Speaking to reporters in Istanbul on Friday, two days before the city begins hosting the first-ever World Humanitarian Summit, spokesperson Ibrahim Kalin said: "A majority of the burden has been shouldered by Turkey."
"There are some financial and political challenges but in spite of these challenges when it comes to Syrian refugees, Turkey has an open-door policy," he said.
"Whatever financial contributions, we will continue to take care of refugees in our country," Kalin said, referring to aid pledged by the EU to meet the needs of Syrian refugees hosted inside Turkey.
During the World Humanitarian Summit on Monday and Tuesday, attended by 125 of the UN’s 193 member states, at least 50 heads of government will announce several commitments to reduce humanitarian disasters.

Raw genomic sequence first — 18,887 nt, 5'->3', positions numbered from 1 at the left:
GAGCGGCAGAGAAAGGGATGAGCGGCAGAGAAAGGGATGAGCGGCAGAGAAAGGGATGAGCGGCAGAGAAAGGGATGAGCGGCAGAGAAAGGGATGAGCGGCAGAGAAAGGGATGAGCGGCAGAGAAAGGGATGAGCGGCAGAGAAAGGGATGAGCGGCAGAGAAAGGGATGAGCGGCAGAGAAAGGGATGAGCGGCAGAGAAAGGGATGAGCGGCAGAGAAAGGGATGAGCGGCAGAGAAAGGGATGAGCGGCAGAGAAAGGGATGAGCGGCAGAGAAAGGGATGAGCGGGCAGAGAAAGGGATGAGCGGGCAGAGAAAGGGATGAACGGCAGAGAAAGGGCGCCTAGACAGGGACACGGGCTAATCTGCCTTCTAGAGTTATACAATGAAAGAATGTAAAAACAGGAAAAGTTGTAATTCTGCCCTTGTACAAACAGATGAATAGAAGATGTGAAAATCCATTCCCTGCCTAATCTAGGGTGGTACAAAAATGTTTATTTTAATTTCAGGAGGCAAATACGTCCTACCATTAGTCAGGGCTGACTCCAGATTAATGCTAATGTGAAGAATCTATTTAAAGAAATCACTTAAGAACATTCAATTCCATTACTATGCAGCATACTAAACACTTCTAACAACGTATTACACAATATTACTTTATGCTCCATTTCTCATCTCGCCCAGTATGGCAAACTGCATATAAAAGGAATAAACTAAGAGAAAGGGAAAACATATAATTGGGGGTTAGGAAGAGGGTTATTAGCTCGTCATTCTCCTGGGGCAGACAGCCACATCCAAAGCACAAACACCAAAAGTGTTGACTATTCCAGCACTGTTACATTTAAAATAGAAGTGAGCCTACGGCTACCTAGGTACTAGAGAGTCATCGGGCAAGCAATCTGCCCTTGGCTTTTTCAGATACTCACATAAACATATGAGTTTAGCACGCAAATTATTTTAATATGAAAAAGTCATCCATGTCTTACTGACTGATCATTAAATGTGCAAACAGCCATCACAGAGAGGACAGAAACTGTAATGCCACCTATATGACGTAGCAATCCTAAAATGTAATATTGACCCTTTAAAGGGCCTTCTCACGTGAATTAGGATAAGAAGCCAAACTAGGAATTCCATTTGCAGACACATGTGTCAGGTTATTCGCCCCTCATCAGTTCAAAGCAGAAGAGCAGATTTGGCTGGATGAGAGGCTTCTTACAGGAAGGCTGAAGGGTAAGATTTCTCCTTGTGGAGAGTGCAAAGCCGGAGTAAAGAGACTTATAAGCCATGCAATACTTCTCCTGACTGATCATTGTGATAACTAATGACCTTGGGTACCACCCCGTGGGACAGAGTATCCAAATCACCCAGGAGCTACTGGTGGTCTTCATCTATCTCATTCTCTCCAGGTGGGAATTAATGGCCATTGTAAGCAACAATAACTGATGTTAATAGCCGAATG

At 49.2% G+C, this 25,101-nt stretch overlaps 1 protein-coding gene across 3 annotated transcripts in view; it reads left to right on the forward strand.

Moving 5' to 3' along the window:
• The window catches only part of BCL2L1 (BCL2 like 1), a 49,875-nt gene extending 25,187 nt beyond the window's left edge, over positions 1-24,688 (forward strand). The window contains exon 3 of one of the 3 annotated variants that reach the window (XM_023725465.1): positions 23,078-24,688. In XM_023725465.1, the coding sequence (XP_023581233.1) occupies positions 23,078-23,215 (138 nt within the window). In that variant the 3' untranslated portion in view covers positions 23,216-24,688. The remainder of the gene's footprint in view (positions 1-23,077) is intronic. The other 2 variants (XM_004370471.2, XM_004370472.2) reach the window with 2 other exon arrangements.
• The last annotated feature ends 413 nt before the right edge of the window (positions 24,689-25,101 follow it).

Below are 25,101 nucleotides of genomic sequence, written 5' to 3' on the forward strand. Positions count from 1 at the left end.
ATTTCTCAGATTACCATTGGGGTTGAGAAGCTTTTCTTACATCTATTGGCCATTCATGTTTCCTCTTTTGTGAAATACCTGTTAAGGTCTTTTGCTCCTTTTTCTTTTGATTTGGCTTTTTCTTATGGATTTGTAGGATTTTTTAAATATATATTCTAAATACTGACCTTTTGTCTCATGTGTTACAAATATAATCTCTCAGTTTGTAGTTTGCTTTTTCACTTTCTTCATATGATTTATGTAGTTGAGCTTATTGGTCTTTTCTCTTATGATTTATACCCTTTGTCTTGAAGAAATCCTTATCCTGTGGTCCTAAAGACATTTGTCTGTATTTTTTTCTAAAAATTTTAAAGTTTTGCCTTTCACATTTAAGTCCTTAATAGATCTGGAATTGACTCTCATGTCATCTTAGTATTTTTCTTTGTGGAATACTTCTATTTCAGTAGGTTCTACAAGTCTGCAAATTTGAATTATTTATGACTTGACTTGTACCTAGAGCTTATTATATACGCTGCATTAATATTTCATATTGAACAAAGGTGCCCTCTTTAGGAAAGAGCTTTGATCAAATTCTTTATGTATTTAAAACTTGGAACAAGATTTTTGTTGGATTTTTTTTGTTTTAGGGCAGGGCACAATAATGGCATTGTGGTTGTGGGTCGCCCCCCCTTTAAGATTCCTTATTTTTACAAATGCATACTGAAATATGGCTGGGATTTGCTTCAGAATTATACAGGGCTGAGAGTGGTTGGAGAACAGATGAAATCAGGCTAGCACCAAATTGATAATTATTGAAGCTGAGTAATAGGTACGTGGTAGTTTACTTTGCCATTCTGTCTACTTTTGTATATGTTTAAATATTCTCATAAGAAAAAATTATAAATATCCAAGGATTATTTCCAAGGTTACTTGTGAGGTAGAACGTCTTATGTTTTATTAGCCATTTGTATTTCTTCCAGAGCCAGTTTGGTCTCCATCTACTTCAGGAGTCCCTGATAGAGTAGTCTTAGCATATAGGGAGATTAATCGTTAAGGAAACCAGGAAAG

These include: preventing and ending conflict; respecting the rules of war; addressing forced displacement; achieving gender equality; responding to climate change; ending the need for aid; and investing in humanity.
In 2014, the UN reported that around $540 million of the roughly $135 billion global aid budget was spent on decreasing disaster risk.
UN Secretary-General Ban Ki-moon is expected to push for an increase in world spending on reducing disaster risk at the summit in Turkey, which is one of the world’s most generous aid donors.
Turkey ranked third in the list of countries with the most international humanitarian work in 2012 and 2013, the Turkish Cooperation and Coordination Agency, TIKA, says in its Turkish Development Assistance 2013 report – the latest such figures from the agency.
According to another 2013 global humanitarian assistance report, the top five donors were the U.S. with $3.8 billion, followed by EU institutions ($1.9 billion), the U.K. ($1.2 billion), Turkey ($1.0 billion), and Sweden with $784 million.
Hosting some 3 million Syrian refugees, Turkey has spent nearly $10 billion on caring for them since the beginning of the Syrian crisis.